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Long-term decreases of corticosterone in captive migrant shorebirds that maintain seasonal mass and moult cycles

By Theunis Piersma and Marilyn Ramenofsky


Two flocks of Red Knots Calidris canutus, belonging to the temperate-wintering subspecies islandica and to the tropical-wintering subspecies canutus, were kept in outdoor cages at north-temperate latitudes over two annual cycles during which their plasma concentrations of corticosterone were measured at 4-6 week intervals. Islandica-knots maintained the schedules of moult and body mass changes of their counterparts in the wild over the two years of study, but canutus-knots showed deviations from normal annual rhythms. Even though the range of measured corticosterone concentrations was great, values remained well within those measured in free-living shorebirds. As predicted on the basis of past research, plasma corticosterone increased with respect to time required to capture and handle the birds during each sampling episode (capture-stress response). Plasma concentrations of corticosterone were also somewhat greater during spring migration periods (when birds had higher than average body masses) than at other times. In the islandica-, but not the canutus-flock, there were significant differences between individual concentrations of corticosterone. However, even after taking the foregoing factors into account, for the group showing the most natural mass and moult cycles (islandica), by far the strongest effect on corticosterone concentrations was the time since being taken into captivity. The longer the birds had been in the artificial aviary-environment, the lower the concentrations of plasma corticosterone became. Long-distance migrant bird species such as Red Knots normally encounter a wide range of environments during the course of their annual cycle. We interpret the long-term decrease in corticosterone in the light of its role in mediating appropriate physiological responses of birds faced with ecological variability in their environment and the occurrence of unpredictable events. We hypothesize that only after experiencing a full annual cycle in captivity do such birds recognize captive conditions as normal and as predictable.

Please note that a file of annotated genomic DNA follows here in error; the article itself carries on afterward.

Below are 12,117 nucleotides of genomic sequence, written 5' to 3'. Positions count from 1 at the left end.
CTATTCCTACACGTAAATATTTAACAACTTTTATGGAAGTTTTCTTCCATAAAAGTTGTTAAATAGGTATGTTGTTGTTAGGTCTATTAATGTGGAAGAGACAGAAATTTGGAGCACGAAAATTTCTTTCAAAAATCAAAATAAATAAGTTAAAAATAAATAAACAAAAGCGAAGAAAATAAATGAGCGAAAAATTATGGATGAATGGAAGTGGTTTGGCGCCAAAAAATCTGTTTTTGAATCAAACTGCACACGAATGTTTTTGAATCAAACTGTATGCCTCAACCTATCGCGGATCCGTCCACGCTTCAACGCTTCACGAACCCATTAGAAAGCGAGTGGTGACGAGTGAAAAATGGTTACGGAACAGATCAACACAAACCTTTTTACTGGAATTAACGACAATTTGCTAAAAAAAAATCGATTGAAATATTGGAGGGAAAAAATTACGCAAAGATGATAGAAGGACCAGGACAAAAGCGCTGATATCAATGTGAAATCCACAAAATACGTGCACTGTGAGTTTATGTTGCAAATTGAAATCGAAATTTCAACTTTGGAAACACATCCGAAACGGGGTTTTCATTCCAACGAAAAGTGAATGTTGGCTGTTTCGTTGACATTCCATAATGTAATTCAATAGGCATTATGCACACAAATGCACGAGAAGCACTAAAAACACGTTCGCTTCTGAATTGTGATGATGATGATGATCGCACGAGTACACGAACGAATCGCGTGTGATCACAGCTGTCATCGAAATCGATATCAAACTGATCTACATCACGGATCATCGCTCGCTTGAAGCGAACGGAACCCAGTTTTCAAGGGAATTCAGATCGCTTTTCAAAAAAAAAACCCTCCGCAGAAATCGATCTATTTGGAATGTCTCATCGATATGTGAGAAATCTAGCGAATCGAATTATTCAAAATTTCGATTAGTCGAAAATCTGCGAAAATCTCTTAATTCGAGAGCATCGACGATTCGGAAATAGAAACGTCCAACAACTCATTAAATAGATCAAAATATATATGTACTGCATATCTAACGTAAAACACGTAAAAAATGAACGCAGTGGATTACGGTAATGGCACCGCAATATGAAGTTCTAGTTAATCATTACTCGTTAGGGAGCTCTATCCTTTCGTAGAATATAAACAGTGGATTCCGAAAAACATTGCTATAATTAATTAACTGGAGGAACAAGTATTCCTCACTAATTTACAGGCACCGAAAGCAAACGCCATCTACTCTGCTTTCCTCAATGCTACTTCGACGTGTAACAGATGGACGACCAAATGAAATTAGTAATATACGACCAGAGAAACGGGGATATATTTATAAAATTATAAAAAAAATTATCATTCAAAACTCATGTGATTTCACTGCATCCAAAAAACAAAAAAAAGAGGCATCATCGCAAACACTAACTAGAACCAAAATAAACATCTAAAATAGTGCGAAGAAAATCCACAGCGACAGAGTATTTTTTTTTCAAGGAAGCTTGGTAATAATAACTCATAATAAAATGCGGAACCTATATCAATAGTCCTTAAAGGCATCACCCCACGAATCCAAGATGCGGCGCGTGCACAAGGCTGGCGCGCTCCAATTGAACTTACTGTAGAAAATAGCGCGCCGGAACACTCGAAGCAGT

Year: 1998
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